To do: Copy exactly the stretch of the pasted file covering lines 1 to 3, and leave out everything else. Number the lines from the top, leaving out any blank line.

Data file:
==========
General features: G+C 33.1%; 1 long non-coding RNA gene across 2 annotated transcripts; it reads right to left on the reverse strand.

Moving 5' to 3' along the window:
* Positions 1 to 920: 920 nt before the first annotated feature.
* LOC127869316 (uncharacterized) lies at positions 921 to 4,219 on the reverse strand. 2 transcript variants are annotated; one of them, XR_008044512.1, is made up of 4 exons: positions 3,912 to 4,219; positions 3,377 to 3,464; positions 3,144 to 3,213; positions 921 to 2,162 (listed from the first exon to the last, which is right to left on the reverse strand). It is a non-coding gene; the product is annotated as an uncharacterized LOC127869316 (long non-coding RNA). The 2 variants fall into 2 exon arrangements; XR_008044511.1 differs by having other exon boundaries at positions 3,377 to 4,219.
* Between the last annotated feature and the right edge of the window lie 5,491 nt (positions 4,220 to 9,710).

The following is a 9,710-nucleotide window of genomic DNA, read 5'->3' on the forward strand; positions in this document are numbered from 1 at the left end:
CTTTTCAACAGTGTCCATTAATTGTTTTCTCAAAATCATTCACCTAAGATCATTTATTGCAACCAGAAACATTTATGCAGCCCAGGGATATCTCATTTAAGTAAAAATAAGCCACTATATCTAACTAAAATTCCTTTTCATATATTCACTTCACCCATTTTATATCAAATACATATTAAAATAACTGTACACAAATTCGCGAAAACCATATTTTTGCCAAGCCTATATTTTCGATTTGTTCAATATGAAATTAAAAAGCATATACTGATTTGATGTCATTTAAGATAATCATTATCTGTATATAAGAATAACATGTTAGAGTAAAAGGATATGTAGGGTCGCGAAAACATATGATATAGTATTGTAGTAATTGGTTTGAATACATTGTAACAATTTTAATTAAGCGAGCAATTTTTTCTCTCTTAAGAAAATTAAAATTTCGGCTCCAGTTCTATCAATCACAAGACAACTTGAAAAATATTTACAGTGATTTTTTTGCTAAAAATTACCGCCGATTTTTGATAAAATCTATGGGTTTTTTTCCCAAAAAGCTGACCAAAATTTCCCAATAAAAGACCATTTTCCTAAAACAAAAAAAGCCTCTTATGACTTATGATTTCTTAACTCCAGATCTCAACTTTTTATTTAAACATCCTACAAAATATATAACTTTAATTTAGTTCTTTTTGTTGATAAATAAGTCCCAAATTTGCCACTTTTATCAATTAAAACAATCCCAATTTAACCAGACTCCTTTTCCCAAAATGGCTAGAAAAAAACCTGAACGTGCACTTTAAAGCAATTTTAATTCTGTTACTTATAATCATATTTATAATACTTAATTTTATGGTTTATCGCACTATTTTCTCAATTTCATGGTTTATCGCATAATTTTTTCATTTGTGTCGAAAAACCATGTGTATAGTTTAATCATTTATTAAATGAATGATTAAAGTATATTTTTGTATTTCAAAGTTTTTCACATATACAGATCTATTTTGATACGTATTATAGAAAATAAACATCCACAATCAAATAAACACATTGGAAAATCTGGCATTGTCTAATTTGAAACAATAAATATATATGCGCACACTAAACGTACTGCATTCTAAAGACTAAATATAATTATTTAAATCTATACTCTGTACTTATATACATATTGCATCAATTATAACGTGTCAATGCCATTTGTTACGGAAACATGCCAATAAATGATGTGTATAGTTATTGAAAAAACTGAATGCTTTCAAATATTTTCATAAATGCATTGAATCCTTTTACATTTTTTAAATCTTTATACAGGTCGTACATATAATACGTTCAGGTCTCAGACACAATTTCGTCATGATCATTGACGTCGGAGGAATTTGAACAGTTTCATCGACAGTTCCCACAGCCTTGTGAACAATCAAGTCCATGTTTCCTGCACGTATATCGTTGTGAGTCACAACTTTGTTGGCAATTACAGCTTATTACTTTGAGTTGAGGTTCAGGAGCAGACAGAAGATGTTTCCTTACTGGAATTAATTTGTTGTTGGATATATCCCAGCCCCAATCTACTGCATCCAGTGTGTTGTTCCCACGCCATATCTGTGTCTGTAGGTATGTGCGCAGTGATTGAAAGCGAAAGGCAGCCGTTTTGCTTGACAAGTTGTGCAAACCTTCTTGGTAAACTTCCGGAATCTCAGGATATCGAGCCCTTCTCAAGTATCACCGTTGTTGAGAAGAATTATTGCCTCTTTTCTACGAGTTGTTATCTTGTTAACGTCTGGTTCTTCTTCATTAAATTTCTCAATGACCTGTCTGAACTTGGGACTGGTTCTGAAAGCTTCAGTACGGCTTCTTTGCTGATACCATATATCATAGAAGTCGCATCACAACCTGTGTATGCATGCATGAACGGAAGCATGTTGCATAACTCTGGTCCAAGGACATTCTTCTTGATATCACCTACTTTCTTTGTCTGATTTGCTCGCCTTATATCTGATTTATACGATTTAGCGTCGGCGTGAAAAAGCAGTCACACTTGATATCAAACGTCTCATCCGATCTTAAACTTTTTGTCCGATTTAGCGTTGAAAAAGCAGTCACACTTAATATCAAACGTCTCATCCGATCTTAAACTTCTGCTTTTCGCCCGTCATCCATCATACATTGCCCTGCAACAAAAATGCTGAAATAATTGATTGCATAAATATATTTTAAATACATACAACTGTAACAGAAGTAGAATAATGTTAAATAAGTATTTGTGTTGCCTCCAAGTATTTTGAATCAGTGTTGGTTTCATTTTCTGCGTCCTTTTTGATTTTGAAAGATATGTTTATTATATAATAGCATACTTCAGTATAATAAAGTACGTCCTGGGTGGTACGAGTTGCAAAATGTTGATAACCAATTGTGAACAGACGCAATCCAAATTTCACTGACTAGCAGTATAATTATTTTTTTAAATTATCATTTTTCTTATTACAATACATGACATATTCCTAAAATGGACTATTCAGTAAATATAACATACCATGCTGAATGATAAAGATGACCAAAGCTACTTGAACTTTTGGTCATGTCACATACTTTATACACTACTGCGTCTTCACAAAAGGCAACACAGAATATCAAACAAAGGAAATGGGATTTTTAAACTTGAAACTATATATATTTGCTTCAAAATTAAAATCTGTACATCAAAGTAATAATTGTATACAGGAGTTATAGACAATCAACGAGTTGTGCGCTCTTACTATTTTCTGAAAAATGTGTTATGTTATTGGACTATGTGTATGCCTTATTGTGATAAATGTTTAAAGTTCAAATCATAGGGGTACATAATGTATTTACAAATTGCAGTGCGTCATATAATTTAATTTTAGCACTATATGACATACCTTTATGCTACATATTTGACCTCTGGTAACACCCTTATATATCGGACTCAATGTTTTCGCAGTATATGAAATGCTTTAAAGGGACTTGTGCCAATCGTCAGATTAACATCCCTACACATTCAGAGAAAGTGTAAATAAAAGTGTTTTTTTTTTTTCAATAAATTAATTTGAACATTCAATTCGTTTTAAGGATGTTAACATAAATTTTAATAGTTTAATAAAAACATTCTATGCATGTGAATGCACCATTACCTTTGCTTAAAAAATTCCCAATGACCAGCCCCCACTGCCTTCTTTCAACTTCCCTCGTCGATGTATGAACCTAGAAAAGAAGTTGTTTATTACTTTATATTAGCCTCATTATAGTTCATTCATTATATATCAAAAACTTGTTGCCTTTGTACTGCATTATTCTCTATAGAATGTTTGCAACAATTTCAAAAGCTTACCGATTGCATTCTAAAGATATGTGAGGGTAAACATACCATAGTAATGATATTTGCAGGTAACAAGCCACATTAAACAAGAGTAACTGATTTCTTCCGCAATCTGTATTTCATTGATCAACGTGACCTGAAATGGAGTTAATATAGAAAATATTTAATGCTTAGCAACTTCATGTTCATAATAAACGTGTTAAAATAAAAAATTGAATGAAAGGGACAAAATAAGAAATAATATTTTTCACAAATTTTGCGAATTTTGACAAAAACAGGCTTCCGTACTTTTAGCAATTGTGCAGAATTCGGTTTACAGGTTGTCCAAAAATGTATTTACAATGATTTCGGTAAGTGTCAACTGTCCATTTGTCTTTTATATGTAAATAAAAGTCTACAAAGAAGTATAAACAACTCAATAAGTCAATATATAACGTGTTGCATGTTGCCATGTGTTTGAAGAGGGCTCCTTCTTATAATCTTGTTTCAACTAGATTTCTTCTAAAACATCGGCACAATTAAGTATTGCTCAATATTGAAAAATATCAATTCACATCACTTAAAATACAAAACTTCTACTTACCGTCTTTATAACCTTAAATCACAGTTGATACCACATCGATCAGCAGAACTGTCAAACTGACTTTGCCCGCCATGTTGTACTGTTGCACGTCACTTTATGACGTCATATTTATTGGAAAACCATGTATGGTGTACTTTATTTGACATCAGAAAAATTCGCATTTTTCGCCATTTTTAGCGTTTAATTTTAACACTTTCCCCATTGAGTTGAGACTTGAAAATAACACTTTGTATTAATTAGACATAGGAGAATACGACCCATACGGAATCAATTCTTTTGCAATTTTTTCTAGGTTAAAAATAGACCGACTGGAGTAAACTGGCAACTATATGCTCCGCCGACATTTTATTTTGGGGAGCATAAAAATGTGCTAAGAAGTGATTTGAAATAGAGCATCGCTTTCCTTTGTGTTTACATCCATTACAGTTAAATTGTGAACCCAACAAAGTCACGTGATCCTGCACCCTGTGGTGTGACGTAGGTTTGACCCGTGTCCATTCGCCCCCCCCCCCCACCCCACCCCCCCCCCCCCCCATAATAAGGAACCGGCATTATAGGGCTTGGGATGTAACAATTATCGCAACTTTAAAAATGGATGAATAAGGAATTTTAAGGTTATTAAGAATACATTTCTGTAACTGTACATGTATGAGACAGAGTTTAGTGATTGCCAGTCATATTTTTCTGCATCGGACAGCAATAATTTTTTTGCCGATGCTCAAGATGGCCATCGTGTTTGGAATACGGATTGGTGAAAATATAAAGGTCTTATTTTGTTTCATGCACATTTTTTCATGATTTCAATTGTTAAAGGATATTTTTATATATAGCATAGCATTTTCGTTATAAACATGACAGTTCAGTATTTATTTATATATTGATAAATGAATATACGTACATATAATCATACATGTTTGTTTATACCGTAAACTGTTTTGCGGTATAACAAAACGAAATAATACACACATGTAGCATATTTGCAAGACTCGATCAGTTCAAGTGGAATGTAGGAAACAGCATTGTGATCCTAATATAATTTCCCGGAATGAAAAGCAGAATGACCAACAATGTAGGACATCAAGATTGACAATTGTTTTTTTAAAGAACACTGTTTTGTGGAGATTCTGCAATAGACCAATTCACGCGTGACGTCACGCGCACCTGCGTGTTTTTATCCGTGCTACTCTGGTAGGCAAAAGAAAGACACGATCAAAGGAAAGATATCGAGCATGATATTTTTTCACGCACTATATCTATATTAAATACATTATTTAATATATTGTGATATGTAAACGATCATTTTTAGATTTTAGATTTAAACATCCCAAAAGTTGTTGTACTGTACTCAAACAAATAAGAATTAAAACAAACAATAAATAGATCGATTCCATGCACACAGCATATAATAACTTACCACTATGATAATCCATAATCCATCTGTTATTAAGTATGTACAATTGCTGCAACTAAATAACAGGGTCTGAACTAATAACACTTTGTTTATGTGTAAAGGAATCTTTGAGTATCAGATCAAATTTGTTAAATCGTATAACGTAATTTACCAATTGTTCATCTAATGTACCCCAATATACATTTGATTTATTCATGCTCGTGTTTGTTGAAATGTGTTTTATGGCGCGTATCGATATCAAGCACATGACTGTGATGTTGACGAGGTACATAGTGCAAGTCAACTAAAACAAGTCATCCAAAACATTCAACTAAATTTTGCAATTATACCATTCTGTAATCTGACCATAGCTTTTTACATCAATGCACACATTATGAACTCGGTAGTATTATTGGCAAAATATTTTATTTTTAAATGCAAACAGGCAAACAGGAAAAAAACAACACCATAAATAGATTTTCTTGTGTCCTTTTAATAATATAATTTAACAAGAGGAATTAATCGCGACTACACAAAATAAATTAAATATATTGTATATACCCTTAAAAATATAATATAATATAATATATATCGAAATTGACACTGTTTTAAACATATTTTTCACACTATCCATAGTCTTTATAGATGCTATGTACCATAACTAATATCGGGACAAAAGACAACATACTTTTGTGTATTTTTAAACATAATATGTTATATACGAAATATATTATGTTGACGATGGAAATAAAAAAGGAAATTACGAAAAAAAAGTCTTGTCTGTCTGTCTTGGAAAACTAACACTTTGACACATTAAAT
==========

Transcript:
General features: G+C 33.1%; 1 long non-coding RNA gene across 2 annotated transcripts; it reads right to left on the reverse strand.

Moving 5' to 3' along the window:
* Positions 1 to 920: 920 nt before the first annotated feature.